Randy Hawthorne, Mark Tompkins inducted to Virginia Peninsula Road Racing Hall of Fame

The Virginia Gazette
Bruton coach Mark Tompkins named to road racing hall of fame

Williamsburg runners Randy Hawthorne and Mark Tompkins were the two additional inductees into the 2015 class of the Virginia Peninsula Road Racing Hall of Fame, announced the third and fifth Saturdays of January.

The announcements came first at the Peninsula Track Club awards banquet at the Edgehill Association Clubhouse in Yorktown on Jan. 16, the class will also be honored at the Colonial Road Runners awards banquet Saturday at the Windsor Forest Clubhouse in Williamsburg. This is the 10th inductee class into the Hall of Fame, coordinated jointly by the PTC and the CRR.

For the third consecutive year, a former William and Mary track athlete was inducted. Two years ago it was Ed Moran, who holds the all-time Peninsula road records for the 5K (14:13 at the 2010 Run the D.O.G. Street 5K) and the 8K (23:58 at the 2011 Icelandic Seafood Fest in Newport News), and who ran a 2:11:47 at the 2011 New York City Marathon. Last year it was Fenigsohn, the premier race walker on the Peninsula for the past 50 years, but who was actually inducted this year, as health problems a year ago kept him from accepting his awards at either the PTC or CRR banquets.

Randy Hawthorne is perhaps the most important reason the William and Mary men's and women's cross country and track teams have sustained such a high level of excellence for the past half century, especially in distance running. Tribe athletic directors, coaches and runners come and go, and there have been countless all-Americans, conference championships, and team and individual qualifiers for the NCAA, and Eastern Collegiate Athletic Conference championships, but there has been one constant through the years and that's Hawthorne.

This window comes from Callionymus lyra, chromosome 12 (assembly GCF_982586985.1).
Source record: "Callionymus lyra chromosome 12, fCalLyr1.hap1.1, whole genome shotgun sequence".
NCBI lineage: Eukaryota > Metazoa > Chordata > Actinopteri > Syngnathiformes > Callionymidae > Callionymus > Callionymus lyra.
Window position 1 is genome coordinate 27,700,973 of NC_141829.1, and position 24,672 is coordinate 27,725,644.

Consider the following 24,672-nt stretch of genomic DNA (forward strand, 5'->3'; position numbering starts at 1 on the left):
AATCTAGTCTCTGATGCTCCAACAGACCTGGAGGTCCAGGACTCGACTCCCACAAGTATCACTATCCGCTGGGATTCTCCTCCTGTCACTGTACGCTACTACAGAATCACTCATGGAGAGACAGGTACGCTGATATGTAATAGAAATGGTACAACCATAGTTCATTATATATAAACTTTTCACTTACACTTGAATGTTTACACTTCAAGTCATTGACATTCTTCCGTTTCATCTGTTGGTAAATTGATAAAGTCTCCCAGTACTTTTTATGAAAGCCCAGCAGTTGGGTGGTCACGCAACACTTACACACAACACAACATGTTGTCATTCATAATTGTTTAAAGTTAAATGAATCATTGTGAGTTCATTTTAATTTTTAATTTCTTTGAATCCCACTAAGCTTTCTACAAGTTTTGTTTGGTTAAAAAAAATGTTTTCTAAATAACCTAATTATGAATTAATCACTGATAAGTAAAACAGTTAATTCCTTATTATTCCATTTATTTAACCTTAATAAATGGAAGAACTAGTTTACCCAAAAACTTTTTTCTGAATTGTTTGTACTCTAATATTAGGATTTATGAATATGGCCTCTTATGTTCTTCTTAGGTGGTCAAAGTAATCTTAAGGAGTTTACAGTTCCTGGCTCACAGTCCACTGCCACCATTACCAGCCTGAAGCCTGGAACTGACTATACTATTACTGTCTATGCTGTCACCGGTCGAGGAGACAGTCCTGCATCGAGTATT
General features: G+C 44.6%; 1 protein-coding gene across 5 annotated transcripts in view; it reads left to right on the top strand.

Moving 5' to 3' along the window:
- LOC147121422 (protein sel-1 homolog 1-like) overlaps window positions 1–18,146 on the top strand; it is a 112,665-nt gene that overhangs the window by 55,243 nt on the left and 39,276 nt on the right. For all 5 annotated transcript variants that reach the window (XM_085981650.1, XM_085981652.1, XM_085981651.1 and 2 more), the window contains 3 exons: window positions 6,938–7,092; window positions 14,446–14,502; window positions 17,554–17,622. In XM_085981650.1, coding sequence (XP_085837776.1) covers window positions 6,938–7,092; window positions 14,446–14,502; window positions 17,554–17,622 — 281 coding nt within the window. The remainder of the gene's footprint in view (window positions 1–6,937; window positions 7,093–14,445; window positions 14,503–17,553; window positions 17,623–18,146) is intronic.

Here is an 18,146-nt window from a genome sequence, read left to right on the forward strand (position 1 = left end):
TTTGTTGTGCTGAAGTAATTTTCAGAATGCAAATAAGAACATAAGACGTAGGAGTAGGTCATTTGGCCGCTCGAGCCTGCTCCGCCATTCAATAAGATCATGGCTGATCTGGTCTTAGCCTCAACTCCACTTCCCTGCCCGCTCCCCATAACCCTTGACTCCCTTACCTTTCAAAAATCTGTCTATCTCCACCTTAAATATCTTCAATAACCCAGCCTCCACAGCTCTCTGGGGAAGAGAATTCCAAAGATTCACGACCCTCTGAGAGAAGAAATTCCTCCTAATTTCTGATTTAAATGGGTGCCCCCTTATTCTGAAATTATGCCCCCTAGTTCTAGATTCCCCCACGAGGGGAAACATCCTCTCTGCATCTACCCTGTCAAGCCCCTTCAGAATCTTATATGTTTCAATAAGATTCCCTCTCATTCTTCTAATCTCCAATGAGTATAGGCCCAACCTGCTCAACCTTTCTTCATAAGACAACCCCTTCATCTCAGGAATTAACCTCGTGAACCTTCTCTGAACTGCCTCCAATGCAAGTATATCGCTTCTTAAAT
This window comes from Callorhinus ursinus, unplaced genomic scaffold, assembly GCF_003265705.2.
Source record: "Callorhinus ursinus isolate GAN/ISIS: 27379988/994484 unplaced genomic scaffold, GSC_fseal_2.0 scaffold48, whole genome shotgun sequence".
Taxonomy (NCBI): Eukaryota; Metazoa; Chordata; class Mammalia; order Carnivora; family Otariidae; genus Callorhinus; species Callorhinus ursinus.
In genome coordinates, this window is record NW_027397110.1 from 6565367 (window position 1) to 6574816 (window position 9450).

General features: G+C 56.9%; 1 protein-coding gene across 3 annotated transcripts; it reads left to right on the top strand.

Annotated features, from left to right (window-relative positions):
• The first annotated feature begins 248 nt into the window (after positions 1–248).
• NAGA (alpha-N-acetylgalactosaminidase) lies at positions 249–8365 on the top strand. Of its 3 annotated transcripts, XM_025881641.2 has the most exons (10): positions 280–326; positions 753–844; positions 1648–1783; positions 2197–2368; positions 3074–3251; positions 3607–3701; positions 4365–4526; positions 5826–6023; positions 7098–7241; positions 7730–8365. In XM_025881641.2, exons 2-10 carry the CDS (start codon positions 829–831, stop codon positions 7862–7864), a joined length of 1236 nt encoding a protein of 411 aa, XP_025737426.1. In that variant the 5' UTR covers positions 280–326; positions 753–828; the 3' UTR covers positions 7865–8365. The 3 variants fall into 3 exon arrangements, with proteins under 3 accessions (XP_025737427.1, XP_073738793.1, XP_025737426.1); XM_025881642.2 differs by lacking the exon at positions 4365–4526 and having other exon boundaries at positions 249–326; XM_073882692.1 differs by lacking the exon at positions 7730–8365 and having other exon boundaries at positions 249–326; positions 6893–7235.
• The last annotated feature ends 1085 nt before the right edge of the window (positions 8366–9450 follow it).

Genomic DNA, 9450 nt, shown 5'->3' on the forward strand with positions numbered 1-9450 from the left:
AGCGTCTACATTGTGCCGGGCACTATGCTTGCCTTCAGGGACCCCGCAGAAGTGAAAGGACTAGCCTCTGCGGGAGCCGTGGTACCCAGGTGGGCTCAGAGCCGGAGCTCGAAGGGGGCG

As the president of the Spiked Shoe Society (since 1972 for the track alumni and friends booster club), the fundraising arm for track and field, and cross country, for the William and Mary Athletic Educational Foundation, Hawthorne has personally raised over $6 million for the program to support scholarships, coach's salaries, travel and administrative costs through the years.

There are now 48 named scholarships for W&M track, all due to Hawthorne. He published Track Talk, a newsletter about W&M's track teams for 31 years, from 1976 to 2007. For his efforts, he has already been inducted into the William and Mary Athletic Hall of Fame (1989), received the Alumni Service Award from the Society of the Alumni (1999), the Algernon Sydney Sullivan Award, jointly with his wife Shelby, for volunteerism (2003), a Tribe Club Appreciation Dinner (2005), the Aubrey Mason Sr., volunteer-of-the-year award (2006-07, again jointly with Shelby), and finally, the Alumni Medallion, the highest honor the Alumni Society can award (2007).

The Hawthornes have hosted annually a Christmas party, and a Colonial Relays alumni and coach's party, at their home overlooking Lake Matoaka. They have worked countless cross country and track meets at the college, as well as February's Colonial Half Marathon.